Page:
From Thu May 17 07:23:34 2001
Date: Wed, 16 May 2001 23:27:39 -0500 (CDT)
From: contracorriente <>
Subject: The Underground Military
Article: 120178
To: undisclosed-recipients:;

The Underground Military

By William M. Arkin, Washinton Post, Monday 7 May 2001; 12:00 AM

The military facility in Iquitos, Peru is not a U.S. airbase, nor does it appear in any list of U.S. military facilities. The Americans providing real-time tracking information to the Peruvian air force are not government or military personnel.

So, who are the gaggle of Iquitos contractors employed by a company named Aviation Development Corporation, a company which is located on Maxwell Air Force base in Montgomery, Alabama, but is not a part of the U.S. Air Force? Who are the contractors operating a specially outfitted Cessna Citation V surveillance plane that flies the U.S. flag but does not belong to the U.S. government? Who are the contractors operating from a hangar built by a Peruvian company paid by the U.S. Army Corps of Engineers?

They are the fighters in our drug war!

The American people are supposed to believe that Peruvian operations to stem the cocaine flow into the United States are innocuous, but we cannot know who the players are or what they are up to until disaster strikes. When the destroyer USS Cole met disaster in Yemen last October, or the Navy EP-3 was attacked off of Hainan island, we were similarly educated about underground activities of the U.S. military.

In his election campaign, President Bush vowed to reduce the American military presence around the world. It's a particularly tough task when much of the presence isn't acknowledged or official. Taken individually, each country like Peru or a Yemen may have a justification for secrecy. But when one adds up all the all the Peru's and Yemen's, it becomes apparent that the U.S. military is increasingly everywhere and nowhere.

Israel: Capital of Classified Bases

At the same time Peru was in the headlines, there were press reports that the United States and Israel had conducted an unusual joint military exercise in the Negev desert. Jane's Defence Weekly called it Israel's first exercise with the U.S. Air Force. The Jerusalem Post called it a marked boost in military cooperation. Neither assertion is true, but that is the problem of an underground military policy. It is hard to know exactly what is going on.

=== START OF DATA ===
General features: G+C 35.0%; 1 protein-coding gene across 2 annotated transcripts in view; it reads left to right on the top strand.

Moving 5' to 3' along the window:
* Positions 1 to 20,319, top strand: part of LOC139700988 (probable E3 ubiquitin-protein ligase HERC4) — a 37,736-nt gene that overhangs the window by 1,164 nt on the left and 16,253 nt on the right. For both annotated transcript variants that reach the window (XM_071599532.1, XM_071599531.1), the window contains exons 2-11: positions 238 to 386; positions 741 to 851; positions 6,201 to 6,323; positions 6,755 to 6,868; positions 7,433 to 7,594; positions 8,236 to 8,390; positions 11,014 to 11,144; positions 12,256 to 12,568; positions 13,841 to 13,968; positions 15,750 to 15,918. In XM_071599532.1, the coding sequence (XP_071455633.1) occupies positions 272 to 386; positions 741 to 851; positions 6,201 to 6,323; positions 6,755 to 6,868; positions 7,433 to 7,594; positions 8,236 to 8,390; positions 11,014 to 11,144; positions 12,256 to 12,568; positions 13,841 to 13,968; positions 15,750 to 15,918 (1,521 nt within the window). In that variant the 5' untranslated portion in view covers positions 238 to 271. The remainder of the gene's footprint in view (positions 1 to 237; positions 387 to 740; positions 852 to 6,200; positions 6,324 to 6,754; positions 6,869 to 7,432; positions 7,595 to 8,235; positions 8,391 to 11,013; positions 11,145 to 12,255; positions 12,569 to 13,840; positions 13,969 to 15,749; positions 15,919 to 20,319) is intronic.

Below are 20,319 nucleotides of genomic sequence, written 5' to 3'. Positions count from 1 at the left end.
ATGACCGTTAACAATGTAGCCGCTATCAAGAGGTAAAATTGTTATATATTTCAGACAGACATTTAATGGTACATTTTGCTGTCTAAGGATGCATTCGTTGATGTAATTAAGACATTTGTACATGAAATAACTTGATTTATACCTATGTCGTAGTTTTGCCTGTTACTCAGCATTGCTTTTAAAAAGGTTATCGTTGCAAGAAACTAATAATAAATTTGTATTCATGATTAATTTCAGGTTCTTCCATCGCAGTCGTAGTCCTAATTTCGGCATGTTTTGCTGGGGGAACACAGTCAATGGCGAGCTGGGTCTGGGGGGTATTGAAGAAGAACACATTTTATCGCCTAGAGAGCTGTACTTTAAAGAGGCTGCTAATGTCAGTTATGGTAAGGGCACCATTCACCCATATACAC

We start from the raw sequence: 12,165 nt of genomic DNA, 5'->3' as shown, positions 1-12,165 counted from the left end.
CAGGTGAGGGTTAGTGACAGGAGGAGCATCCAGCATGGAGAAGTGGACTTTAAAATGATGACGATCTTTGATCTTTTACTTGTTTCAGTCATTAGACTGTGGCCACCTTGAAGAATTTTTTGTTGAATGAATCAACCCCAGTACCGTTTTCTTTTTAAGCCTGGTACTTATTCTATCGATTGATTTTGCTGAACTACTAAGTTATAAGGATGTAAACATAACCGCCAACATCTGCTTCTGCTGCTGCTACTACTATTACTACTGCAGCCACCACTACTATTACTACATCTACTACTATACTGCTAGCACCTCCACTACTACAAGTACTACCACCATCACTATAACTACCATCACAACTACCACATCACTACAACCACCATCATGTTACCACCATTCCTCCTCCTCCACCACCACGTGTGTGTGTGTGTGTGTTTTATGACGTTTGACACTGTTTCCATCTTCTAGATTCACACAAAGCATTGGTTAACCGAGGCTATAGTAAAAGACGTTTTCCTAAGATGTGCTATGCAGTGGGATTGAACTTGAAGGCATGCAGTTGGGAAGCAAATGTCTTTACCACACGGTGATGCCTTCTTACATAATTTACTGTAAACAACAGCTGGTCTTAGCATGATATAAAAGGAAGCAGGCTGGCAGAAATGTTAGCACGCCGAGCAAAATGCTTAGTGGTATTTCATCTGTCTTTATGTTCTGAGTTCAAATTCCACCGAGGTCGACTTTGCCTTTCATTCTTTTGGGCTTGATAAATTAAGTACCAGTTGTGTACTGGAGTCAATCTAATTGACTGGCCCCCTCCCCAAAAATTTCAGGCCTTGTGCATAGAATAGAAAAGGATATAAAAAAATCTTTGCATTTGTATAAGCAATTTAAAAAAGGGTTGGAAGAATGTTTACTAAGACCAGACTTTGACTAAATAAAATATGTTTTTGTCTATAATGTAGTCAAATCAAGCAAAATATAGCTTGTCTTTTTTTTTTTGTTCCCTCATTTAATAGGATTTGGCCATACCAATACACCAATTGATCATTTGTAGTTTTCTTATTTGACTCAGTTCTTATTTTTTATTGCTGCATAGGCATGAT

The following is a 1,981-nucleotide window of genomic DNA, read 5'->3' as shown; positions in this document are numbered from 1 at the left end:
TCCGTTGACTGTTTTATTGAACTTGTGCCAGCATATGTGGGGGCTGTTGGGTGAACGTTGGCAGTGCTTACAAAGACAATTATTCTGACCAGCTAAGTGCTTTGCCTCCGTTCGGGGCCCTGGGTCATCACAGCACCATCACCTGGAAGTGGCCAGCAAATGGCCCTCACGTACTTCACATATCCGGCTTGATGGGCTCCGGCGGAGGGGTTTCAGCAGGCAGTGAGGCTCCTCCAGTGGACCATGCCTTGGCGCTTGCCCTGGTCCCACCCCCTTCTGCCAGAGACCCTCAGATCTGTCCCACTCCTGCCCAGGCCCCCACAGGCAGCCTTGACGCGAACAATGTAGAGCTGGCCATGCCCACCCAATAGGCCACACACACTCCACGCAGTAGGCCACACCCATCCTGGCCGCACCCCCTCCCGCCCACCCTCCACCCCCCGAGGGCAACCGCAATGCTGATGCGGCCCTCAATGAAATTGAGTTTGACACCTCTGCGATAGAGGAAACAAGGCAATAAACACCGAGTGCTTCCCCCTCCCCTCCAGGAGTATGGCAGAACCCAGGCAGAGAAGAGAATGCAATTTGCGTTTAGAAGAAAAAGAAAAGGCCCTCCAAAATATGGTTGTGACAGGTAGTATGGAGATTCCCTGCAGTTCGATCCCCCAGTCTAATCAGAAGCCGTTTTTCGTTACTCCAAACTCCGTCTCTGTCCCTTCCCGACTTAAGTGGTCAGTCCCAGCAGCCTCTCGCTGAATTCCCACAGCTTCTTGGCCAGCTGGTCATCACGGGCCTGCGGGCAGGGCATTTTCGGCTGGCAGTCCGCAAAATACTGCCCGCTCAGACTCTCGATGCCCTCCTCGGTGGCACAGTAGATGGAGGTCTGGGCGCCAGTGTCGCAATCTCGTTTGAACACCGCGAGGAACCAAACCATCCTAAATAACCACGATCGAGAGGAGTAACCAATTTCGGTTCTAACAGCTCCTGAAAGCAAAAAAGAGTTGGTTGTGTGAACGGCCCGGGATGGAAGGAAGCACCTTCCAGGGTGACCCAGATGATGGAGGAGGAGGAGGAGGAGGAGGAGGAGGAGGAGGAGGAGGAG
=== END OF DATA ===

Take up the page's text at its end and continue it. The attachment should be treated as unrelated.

In fact, the United States and Israel have a regular series of military exercises, going under the code names Juniper Stallion, Juniper Cobra, Noble Shirley, and other Juniper variations. A month before March's Juniper Stallion exercise, another American contingent was in Israel for Juniper Cobra, a tactical missile defense exercise which included test-firing Patriot missiles while the U.S. Navy Aegis destroyer USS Porter operated off the coast. The exercise, perhaps coincidentally, ended just five days before the February 16 U.S. and British air attacks against Iraqi air defense sites.

Last year's Juniper Stallion exercise involved the aircraft carrier battle group USS Eisenhower, and was from March 19-26. Eight U.S. aircraft operated from Nevatim airfield in Israel and U.S. Navy SEALs went ashore to train with their Israeli counterparts. During Juniper Stallion 2000, according to the Eisenhower public affairs office, U.S. aircraft were able to drop live bombs at two desert ranges in Israel, giving crews valuable experience given the temporary prohibition from dropping live ordnance on Vieques Island in Puerto Rico.

Juniper Stallion 99, held in August 1999, was an even more extensive, and secret, exercise. U.S. Air Force munitions personnel from Italy were deployed to officially non-existent sites where they inspected and maintained the $500 million worth of ammunition the United States keeps in Israel for wartime contingencies. Their bases, called Sites 51, 53, and 54, don't appear on any map. Their specific locations are classified and highly sensitive.